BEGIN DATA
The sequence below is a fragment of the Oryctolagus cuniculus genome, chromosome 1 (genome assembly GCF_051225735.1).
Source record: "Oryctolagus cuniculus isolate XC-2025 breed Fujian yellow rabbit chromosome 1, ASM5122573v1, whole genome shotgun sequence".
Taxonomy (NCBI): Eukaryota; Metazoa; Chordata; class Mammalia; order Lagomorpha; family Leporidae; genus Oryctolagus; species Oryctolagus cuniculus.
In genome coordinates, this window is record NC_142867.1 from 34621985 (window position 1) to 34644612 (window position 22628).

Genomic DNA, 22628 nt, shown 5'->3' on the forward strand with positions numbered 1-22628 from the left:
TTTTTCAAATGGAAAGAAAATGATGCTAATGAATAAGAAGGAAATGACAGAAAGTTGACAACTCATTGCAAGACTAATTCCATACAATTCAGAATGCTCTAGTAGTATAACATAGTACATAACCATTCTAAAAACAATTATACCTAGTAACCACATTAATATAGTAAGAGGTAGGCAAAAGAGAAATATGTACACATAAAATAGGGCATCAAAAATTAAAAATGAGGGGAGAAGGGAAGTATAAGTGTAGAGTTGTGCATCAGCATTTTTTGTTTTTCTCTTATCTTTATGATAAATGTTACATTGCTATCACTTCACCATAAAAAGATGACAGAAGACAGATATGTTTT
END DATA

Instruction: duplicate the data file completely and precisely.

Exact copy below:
The sequence below is a fragment of the Oryctolagus cuniculus genome, chromosome 1 (genome assembly GCF_051225735.1).
Source record: "Oryctolagus cuniculus isolate XC-2025 breed Fujian yellow rabbit chromosome 1, ASM5122573v1, whole genome shotgun sequence".
Taxonomy (NCBI): Eukaryota; Metazoa; Chordata; class Mammalia; order Lagomorpha; family Leporidae; genus Oryctolagus; species Oryctolagus cuniculus.
In genome coordinates, this window is record NC_142867.1 from 34621985 (window position 1) to 34644612 (window position 22628).

Genomic DNA, 22628 nt, shown 5'->3' on the forward strand with positions numbered 1-22628 from the left:
TTTTTCAAATGGAAAGAAAATGATGCTAATGAATAAGAAGGAAATGACAGAAAGTTGACAACTCATTGCAAGACTAATTCCATACAATTCAGAATGCTCTAGTAGTATAACATAGTACATAACCATTCTAAAAACAATTATACCTAGTAACCACATTAATATAGTAAGAGGTAGGCAAAAGAGAAATATGTACACATAAAATAGGGCATCAAAAATTAAAAATGAGGGGAGAAGGGAAGTATAAGTGTAGAGTTGTGCATCAGCATTTTTTGTTTTTCTCTTATCTTTATGATAAATGTTACATTGCTATCACTTCACCATAAAAAGATGACAGAAGACAGATATGTTTT